Do Reindeers’ Eyes Really Change Color in winter

Do Reindeers’ Eyes Really Change Color in winter

You may have seen a fantastic Reddit post that seems to demonstrate the dramatic transition of reindeer eyes from golden brown to White Walker blue in the winter. Unfortunately, the brilliant blue eye is a modified version of a real photograph from Alamy, hence this shot is a fake. The winter wonderland makeover, on the other hand, has some validity. The only creatures known to alter their eye color in the winter are reindeer, although the effect is not as noticeable. 

However, once you see what is going on within the eye, it is quite a dramatic transformation. One that was discovered when neuroscientist Glen Jeffery found himself in possession of a large bag of reindeer eyeballs without asking for it.

To be fair, Jeffery had a valid reason to wind up with the scary item because he was investigating animal vision at the University College London in the United Kingdom. Colleagues went to Jeffery with a bag of googlies, hoping to learn how reindeer coped with the significant shift in light conditions they faced on a yearly basis.

Reindeer eyes collected from animals murdered in the summer and others slaughtered in the winter discovered to have more amazement than a Kinder Surprise, despite the fact that it seemed like an imposition. “I felt it was a stupid concept,” Jeffery told National Geographic, claiming that the adaption was due to the animals’ cerebral function rather than their physical sight. “I ripped them open and said, ‘Jesus Christ!’ Please bear with me. They’re a distinct shade of blue.”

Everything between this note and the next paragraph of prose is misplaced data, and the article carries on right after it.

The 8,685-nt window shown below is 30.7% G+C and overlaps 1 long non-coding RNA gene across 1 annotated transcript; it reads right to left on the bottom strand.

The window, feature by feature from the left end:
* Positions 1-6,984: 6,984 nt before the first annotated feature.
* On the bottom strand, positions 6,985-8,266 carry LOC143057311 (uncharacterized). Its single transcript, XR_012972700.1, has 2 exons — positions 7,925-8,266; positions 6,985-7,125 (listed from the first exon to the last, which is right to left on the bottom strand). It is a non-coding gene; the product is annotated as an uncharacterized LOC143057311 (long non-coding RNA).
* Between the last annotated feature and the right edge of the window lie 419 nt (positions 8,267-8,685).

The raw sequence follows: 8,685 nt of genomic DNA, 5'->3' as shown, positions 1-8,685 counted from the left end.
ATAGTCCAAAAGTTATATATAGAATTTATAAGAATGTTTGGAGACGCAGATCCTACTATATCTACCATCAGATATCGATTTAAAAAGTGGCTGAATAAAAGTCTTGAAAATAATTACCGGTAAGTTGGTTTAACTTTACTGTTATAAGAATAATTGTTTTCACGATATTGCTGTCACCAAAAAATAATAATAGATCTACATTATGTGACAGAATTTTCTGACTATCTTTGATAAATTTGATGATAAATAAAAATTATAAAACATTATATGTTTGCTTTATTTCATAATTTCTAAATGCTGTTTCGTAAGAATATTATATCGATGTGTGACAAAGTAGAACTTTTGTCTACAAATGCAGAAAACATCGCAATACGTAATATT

The tapetum lucidum, sometimes known as the “cat’s eye,” is located behind the retina and is where the change takes place. It works like a mirror, reflecting light that passes through the retina back onto it, giving the eye two chances to detect photons and make sense of the world.

In the summer, most animals have golden cat’s eyes, which are also true of reindeers, but they become blue in the winter. Reindeer’s eyes permanently dilated throughout the long winter months in order to see as much as possible in the gloomy conditions of the Arctic Circle, where some areas receive little sunshine for up to six months of the year. This raises the pressure in the eye, causing the collagen in the tapetum lucidum layer to become less densely packed.

As they clump together under the increased pressure of the eye, the way they reflect light shifts from yellow to blue wavelengths. In addition, voila, you have yourself a blue cat’s eye. Jeffery made the discovery and colleagues in 2013, but accounts from the time indicate that the results had a lasting impact. “I practically fell off my lab bench when I opened my eyes,” Jeffery told Live Science. “The contrasts were so striking, and I knew no one had ever seen anything like that… We have evidence that in the winter, the blue reflection intensifies UV radiation, but in the summer, it lowers it.”

Reindeer’s color-shifting eyes may not appear White Walker blue to the naked eye, but they do provide them an edge in the dark. What is our recommendation? Stay on Rudolf’s good side as winter approaches. Did you know that reindeer have five adaptations that make them ideal for towing Santa’s sled? (As well as five scientific reasons, Santa should complete the trek.)

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